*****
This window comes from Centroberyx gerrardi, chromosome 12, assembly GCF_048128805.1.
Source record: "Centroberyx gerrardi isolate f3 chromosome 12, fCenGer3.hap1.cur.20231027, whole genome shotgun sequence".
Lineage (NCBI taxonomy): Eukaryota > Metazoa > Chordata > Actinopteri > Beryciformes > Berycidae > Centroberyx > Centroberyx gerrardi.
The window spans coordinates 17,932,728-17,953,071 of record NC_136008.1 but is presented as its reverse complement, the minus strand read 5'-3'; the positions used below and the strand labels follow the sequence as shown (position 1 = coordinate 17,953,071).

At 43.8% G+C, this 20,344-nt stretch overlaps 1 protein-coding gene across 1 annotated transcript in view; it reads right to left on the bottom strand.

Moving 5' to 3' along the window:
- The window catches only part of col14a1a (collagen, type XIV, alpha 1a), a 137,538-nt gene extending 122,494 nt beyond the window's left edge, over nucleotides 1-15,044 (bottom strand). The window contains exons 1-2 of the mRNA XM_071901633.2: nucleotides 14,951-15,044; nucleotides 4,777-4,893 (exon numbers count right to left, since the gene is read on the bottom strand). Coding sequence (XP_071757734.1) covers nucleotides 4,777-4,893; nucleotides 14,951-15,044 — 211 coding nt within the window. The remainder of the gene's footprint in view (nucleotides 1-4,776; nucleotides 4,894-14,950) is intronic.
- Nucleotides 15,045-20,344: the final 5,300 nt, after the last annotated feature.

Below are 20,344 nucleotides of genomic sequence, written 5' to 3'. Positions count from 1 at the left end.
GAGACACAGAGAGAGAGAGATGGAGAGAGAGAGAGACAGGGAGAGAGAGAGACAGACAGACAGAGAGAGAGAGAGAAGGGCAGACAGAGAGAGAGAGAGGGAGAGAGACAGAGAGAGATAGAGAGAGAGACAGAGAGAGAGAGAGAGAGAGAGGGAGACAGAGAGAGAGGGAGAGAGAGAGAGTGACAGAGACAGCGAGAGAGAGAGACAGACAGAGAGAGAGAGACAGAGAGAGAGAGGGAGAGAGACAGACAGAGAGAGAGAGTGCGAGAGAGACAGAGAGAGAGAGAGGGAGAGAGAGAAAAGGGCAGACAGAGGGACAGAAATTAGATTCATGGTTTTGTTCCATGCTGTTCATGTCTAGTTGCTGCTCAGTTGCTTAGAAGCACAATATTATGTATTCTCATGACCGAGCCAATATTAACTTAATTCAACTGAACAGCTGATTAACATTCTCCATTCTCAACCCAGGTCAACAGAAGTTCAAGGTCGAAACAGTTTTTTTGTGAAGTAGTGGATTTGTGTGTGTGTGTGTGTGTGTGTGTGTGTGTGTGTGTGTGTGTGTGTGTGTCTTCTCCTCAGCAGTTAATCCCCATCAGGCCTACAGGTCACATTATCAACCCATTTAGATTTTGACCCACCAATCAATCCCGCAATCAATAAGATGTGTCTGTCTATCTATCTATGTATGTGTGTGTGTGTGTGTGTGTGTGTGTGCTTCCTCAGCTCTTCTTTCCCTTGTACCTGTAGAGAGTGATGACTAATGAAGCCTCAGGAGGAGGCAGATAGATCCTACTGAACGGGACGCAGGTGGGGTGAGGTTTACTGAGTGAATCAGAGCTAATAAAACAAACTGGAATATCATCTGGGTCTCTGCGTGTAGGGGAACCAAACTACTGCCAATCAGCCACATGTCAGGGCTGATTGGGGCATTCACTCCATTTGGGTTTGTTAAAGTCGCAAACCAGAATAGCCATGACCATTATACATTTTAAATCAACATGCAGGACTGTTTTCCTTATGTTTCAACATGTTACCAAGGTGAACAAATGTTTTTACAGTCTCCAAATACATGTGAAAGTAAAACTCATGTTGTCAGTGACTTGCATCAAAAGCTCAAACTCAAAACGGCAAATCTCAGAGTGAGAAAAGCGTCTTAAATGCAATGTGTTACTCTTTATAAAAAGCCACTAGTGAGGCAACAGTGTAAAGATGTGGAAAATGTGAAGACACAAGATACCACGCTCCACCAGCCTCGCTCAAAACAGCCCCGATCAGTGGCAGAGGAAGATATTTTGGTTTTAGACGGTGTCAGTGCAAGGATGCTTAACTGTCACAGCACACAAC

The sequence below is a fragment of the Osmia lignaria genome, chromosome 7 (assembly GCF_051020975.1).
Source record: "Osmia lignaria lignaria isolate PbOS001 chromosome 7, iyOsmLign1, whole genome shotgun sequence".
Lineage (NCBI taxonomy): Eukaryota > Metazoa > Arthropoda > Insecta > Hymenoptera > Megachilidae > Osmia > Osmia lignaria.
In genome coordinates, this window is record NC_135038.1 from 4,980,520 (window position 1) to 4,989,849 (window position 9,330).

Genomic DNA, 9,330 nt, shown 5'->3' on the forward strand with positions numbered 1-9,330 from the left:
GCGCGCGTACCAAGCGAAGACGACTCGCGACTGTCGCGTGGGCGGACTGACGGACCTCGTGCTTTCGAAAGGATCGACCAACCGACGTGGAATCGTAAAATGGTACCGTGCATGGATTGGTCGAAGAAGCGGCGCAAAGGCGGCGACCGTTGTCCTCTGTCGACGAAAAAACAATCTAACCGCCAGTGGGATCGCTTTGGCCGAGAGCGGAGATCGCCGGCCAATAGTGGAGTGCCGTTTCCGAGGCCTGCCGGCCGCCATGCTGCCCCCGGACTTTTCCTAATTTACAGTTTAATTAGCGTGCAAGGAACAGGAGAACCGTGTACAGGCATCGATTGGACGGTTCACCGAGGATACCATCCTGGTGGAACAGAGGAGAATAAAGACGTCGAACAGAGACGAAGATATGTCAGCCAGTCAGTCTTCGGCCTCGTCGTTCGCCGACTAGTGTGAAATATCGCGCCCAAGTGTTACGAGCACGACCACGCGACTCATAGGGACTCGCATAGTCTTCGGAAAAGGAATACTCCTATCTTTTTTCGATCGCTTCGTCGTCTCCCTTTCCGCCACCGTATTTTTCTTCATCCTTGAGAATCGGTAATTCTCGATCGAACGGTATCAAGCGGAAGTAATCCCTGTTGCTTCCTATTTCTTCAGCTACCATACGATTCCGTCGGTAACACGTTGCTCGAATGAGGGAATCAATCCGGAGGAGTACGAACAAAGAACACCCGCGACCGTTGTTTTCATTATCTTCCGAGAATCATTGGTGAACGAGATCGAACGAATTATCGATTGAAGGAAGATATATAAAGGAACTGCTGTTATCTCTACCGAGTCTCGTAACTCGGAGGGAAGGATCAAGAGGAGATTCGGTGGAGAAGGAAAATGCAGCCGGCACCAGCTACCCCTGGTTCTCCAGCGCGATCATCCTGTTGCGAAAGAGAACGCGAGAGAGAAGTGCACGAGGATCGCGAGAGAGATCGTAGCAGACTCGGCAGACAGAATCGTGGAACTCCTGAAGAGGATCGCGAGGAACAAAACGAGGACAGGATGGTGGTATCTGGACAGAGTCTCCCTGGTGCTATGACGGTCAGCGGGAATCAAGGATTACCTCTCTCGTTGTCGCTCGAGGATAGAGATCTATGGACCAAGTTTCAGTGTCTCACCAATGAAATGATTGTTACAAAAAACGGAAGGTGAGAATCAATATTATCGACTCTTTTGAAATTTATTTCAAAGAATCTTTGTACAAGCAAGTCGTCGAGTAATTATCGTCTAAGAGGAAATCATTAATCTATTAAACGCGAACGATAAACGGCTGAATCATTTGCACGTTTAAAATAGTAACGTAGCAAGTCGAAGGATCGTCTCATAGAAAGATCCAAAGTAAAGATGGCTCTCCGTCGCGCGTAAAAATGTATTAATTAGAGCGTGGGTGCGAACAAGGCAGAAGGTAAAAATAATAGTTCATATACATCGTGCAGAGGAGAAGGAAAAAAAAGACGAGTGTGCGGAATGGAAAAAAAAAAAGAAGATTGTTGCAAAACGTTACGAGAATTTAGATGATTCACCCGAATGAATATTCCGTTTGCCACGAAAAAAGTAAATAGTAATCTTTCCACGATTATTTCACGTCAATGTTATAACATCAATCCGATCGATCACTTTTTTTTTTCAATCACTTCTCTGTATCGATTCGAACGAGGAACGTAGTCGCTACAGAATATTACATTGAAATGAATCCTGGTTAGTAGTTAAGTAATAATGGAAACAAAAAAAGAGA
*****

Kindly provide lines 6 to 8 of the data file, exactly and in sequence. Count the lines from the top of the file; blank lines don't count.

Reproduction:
Moving 5' to 3' along the window:
- The window catches only part of col14a1a (collagen, type XIV, alpha 1a), a 137,538-nt gene extending 122,494 nt beyond the window's left edge, over nucleotides 1-15,044 (bottom strand). The window contains exons 1-2 of the mRNA XM_071901633.2: nucleotides 14,951-15,044; nucleotides 4,777-4,893 (exon numbers count right to left, since the gene is read on the bottom strand). Coding sequence (XP_071757734.1) covers nucleotides 4,777-4,893; nucleotides 14,951-15,044 — 211 coding nt within the window. The remainder of the gene's footprint in view (nucleotides 1-4,776; nucleotides 4,894-14,950) is intronic.
- Nucleotides 15,045-20,344: the final 5,300 nt, after the last annotated feature.